# Why calculating standard error of an mle (and confidence intervals) from Hessian matrices?

I might not have fully understood these concepts, and I am confused about how standard error is calculated. Here are my understandings and confusions, let me know where went wrong.

EDIT: I was taking about the hessian matrix output from R optim.

Standard error of an parameters $\theta$, is the standard deviation of its estimates, var$(\hat\theta)^{1/2}$. I've read that one should calculated it from the expected information matrix E$[I]^{-1/2}$ which is E$[-H]^{-1/2}$. I assume to get the Expected Hessian matrix I need to run my maximum likelihood program multiple iterations to get multiple hessian matrices. But why can't we just calculate the SD simply from taking sd($\hat\theta$), given we already have a handful amount of estimates $\hat\theta$? Are the results going to be different?

Same question on calculating the confidence interval of a parameter. For example for 95% CI, the standard way seems to be calculate from $1.96\cdot E[-H]^{-1/2}$. Is it different from just run a handful amount of iterations to get a lot of estimates $\hat\theta$, and find where 95% of them fall? Is one more accurate given the same amount of realizations?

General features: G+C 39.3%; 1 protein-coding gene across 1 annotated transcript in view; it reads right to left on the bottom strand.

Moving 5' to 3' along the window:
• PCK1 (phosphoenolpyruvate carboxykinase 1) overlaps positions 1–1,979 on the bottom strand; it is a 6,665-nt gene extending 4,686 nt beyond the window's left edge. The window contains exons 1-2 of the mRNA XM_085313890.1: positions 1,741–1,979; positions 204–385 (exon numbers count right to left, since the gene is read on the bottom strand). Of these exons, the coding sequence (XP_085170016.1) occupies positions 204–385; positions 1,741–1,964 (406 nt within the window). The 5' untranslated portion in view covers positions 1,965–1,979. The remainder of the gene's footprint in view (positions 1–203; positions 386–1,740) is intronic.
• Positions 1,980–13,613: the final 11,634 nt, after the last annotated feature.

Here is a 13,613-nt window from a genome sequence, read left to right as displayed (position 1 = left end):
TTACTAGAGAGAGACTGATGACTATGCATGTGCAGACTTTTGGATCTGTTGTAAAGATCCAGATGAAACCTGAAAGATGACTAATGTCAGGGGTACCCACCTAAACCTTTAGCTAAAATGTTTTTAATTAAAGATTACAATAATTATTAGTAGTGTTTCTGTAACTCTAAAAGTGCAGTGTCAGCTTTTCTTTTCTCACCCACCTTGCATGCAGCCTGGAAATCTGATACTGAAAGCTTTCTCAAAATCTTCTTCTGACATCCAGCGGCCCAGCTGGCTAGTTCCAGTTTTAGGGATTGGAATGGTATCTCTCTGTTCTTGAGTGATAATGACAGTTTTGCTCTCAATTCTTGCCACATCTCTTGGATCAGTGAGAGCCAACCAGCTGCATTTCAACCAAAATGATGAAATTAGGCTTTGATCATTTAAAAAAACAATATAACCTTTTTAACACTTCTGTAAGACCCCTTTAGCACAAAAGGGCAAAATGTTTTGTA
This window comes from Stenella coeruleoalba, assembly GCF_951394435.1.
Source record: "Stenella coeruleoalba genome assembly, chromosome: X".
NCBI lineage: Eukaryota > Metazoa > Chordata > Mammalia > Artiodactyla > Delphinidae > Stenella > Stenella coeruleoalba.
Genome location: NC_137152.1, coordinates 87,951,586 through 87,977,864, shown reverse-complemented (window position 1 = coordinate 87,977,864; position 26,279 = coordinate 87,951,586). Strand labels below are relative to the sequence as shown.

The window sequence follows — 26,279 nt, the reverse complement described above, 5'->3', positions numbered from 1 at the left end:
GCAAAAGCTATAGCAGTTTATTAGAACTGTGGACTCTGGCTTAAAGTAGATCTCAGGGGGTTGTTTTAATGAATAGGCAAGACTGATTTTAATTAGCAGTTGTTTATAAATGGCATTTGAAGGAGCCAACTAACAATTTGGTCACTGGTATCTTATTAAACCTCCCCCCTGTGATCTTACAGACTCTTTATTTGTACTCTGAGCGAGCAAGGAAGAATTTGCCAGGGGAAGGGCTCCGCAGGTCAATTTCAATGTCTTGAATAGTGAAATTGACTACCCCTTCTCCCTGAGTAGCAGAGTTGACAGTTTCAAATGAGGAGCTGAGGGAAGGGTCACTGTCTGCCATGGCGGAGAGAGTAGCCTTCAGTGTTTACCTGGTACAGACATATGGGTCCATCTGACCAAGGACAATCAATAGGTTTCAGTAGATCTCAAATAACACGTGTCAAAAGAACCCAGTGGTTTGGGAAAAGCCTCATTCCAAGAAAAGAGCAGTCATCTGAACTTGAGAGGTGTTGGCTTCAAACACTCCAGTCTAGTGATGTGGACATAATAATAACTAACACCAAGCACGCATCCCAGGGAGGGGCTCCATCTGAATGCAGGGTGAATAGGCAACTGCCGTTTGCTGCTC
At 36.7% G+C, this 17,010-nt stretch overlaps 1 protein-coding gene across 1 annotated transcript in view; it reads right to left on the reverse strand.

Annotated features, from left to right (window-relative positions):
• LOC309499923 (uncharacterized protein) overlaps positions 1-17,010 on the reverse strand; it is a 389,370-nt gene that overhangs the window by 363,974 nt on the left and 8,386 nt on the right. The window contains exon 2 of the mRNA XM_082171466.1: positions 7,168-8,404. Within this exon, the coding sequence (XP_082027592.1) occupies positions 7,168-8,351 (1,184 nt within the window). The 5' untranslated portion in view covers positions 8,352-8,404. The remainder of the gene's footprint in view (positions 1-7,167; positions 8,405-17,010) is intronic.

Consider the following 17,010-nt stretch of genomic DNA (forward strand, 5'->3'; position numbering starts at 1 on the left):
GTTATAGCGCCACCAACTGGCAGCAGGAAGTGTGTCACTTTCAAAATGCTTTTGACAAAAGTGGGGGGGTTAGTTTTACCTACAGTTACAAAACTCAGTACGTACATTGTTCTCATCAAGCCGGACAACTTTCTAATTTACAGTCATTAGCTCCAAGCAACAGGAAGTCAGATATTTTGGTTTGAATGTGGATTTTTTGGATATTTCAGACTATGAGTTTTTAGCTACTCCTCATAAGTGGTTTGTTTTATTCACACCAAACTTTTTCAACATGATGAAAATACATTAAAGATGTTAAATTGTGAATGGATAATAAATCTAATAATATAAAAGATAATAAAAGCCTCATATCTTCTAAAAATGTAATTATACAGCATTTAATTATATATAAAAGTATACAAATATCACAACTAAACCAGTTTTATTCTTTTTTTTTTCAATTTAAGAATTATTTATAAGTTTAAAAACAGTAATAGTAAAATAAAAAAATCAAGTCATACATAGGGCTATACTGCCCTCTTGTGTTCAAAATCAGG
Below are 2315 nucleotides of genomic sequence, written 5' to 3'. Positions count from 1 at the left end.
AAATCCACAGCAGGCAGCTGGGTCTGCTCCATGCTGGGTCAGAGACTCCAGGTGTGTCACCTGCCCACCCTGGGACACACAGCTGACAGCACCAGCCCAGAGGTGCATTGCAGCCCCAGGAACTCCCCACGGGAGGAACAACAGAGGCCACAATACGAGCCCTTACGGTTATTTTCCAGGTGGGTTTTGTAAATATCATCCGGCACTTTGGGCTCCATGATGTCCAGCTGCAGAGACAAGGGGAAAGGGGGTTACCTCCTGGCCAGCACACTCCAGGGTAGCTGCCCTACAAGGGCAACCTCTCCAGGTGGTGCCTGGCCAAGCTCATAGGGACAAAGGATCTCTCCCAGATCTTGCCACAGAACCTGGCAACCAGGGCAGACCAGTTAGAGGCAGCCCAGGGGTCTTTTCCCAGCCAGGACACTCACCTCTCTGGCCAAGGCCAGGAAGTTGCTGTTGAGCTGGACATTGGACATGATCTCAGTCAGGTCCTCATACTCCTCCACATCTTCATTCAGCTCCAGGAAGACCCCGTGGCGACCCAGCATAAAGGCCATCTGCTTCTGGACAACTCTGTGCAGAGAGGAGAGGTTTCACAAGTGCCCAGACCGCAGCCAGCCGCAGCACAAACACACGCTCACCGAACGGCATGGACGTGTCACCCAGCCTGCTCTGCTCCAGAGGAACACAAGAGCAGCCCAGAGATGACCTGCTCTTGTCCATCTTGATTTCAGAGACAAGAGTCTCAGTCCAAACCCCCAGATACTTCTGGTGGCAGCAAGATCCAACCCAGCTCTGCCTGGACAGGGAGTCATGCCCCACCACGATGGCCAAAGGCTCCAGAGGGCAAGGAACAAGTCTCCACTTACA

• How are you calculating that sd($\hat{\theta}$)? – Glen_b Feb 10 '16 at 22:12
• take all estimates $\hat\theta$, and calculate their variance $E[(\hat\theta - E[\hat\theta])^2 ]$, and take sqrt – Yue Y Feb 10 '16 at 23:56
• Okay, I think I see your misunderstanding. – Glen_b Feb 10 '16 at 23:58

I assume to get the Expected Hessian matrix I need to run my maximum likelihood program multiple iterations to get multiple hessian matrices

No, the expectation is based on the model. We're not getting some kind of ensemble-average, we're literally finding an expectation:

$\mathcal{I}(\theta) = - \text{E} \left[\left. \frac{\partial^2}{\partial\theta^2} \log f(X;\theta)\right|\theta \right]\,.$

(though we might be finding it from a different expression that yields the same quantity).

That is, we do some algebra before we implement it in computation.

We have a single ML estimate, and we're computing the standard error from the second derivative of the likelihood at the peak -- a "sharp" peak means a small standard error, while a broad peak means a large standard error.

You might like to see that when you do this for a normal likelihood (iid observations from $N(\mu,\sigma)$, with $\sigma$ known) that this calculation yields that the Fisher information is $n/\sigma^2$, and hence that the asymptotic variance of the ML estimate of $\mu$ is $\sigma^2/n$, or its standard error is $\sigma/\sqrt{n}$. (Of course in this case, that's also the small-sample variance and standard error.)